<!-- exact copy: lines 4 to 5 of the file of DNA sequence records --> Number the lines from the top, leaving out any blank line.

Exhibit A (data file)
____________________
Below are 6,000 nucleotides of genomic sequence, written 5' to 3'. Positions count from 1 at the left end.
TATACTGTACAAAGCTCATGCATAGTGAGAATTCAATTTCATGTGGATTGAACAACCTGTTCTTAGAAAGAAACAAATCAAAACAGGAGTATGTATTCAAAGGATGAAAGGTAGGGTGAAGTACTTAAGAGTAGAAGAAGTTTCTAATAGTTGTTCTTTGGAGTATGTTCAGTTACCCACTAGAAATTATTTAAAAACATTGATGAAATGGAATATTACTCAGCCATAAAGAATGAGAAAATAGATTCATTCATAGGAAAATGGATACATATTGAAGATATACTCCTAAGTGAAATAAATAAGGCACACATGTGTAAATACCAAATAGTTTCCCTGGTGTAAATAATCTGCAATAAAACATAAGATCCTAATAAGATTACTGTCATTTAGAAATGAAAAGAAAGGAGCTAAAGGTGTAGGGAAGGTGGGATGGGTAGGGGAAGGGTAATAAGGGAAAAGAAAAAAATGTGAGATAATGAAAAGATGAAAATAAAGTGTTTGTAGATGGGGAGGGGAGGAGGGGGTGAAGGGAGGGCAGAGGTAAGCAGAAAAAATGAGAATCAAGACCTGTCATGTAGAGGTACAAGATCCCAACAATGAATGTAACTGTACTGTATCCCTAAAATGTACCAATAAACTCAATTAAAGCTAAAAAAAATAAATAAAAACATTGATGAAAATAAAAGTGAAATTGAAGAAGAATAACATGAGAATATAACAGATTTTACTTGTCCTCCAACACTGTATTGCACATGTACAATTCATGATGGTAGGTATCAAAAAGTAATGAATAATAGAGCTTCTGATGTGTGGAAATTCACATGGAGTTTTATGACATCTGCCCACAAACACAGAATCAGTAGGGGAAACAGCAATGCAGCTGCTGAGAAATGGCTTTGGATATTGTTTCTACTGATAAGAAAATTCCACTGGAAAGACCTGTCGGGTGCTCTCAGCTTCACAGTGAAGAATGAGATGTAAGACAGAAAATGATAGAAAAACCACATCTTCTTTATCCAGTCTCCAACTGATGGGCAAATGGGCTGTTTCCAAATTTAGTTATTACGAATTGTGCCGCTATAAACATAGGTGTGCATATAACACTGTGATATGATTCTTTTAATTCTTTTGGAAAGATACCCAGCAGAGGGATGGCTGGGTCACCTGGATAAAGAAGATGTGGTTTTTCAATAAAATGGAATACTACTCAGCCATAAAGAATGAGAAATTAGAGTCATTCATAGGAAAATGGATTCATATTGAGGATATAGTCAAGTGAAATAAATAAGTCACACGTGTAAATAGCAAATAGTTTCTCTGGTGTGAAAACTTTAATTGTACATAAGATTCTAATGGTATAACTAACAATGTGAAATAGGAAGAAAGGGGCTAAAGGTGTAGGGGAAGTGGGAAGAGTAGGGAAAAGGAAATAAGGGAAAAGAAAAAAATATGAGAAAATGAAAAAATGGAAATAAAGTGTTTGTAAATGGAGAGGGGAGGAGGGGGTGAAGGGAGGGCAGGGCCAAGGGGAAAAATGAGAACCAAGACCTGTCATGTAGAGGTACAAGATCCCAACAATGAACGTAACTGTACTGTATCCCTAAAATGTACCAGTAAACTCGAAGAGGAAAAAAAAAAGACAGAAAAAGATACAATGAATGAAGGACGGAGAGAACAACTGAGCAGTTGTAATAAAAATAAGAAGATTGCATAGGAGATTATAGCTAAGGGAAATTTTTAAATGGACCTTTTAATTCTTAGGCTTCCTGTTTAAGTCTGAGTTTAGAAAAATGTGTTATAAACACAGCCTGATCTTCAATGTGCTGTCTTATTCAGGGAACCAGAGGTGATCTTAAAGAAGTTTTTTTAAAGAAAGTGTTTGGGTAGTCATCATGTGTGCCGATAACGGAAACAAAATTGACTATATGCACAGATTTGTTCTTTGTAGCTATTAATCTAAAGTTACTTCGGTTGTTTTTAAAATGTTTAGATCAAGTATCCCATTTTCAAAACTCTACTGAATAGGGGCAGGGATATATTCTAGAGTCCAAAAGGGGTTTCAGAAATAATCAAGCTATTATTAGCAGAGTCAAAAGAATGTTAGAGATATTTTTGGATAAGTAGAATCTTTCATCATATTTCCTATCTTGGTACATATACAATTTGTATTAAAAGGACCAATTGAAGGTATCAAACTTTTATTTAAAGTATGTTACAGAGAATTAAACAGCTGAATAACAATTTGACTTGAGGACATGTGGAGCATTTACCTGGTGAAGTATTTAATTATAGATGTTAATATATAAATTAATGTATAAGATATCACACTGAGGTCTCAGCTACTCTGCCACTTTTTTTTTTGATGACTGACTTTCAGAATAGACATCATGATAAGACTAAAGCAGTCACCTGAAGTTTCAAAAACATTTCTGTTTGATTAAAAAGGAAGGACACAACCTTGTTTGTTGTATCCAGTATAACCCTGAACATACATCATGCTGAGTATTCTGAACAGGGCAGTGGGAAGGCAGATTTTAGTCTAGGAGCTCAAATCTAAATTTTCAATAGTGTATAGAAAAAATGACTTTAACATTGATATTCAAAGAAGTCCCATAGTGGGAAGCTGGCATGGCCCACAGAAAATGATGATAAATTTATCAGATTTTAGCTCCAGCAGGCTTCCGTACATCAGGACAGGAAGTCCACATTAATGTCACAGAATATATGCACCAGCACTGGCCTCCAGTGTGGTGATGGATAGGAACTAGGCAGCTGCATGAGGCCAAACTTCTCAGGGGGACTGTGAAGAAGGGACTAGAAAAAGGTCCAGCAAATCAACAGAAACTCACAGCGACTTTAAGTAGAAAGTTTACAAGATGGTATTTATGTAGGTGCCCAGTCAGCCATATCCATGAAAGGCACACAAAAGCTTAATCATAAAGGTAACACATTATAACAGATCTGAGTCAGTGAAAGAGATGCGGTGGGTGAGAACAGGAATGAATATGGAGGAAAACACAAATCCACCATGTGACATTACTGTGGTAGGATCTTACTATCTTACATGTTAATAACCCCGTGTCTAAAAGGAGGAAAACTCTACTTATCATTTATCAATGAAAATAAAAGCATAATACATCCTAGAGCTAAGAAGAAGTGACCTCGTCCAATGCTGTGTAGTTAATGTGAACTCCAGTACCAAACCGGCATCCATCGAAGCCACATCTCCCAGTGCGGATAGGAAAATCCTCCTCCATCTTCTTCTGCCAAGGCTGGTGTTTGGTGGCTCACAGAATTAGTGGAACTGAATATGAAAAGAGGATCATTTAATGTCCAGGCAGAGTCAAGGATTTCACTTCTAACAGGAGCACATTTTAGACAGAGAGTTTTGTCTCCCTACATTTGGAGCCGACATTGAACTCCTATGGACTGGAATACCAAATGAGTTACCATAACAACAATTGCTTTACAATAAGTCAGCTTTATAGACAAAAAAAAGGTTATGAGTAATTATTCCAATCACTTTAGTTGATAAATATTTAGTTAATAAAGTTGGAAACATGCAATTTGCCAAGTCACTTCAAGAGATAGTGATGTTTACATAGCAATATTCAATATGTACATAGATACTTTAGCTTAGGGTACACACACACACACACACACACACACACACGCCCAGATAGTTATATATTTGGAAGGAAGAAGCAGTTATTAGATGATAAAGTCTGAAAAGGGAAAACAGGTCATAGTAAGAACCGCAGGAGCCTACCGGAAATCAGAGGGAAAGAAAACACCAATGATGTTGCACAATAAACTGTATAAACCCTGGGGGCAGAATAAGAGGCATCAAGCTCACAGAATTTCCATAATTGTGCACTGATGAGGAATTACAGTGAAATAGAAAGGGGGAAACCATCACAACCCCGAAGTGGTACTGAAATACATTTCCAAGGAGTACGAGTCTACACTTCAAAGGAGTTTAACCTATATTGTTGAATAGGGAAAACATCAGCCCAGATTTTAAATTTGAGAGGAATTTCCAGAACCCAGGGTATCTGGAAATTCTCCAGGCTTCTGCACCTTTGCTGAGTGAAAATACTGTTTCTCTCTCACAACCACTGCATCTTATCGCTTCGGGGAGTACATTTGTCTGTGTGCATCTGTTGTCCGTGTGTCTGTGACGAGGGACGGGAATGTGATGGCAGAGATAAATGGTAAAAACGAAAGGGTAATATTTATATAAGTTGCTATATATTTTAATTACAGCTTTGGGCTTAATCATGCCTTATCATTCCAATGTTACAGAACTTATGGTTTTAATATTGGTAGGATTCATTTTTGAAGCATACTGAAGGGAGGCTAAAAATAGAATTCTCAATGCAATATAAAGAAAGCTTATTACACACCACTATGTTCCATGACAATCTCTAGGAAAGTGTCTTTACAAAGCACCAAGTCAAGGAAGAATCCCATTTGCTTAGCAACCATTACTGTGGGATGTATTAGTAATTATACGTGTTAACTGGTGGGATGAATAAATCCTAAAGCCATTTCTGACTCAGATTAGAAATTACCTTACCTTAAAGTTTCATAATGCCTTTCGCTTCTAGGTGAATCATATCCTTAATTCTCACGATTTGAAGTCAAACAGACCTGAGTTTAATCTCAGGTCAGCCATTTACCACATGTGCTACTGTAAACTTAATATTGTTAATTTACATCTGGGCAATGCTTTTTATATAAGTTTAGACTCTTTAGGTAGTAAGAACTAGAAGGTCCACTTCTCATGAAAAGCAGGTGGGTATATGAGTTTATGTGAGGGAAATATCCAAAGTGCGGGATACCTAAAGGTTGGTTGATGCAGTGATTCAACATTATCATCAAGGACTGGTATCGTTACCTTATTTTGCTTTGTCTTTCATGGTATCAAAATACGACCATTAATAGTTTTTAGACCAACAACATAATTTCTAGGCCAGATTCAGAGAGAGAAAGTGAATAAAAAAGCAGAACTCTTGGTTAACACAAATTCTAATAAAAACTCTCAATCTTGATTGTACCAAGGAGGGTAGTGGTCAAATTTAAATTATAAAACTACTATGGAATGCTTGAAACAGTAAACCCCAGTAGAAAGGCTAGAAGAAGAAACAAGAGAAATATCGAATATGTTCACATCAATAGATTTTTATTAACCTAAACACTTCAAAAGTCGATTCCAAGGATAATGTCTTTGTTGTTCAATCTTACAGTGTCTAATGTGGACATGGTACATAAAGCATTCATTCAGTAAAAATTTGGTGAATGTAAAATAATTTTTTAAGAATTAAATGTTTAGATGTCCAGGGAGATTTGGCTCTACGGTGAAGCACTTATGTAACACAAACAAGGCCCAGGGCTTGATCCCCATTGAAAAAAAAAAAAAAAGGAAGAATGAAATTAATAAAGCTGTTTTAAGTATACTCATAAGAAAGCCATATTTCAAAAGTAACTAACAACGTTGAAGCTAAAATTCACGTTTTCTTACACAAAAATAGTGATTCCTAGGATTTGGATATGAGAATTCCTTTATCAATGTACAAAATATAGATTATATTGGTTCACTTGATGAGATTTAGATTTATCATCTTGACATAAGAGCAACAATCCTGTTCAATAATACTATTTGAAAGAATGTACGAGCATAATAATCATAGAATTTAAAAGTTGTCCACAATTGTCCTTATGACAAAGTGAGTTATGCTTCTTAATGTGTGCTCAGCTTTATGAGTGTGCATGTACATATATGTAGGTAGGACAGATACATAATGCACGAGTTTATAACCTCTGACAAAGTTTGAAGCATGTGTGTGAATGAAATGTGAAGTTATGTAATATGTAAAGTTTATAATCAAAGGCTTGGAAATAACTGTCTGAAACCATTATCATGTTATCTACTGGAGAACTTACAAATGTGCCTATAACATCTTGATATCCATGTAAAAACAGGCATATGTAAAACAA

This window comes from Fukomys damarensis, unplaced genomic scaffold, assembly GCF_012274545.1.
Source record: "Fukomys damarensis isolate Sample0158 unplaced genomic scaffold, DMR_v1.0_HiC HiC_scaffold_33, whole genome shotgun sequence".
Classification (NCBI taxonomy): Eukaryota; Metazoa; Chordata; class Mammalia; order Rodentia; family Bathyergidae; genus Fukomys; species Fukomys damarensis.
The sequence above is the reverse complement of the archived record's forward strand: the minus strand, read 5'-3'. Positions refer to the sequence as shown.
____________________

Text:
Source record: "Fukomys damarensis isolate Sample0158 unplaced genomic scaffold, DMR_v1.0_HiC HiC_scaffold_33, whole genome shotgun sequence".
Classification (NCBI taxonomy): Eukaryota; Metazoa; Chordata; class Mammalia; order Rodentia; family Bathyergidae; genus Fukomys; species Fukomys damarensis.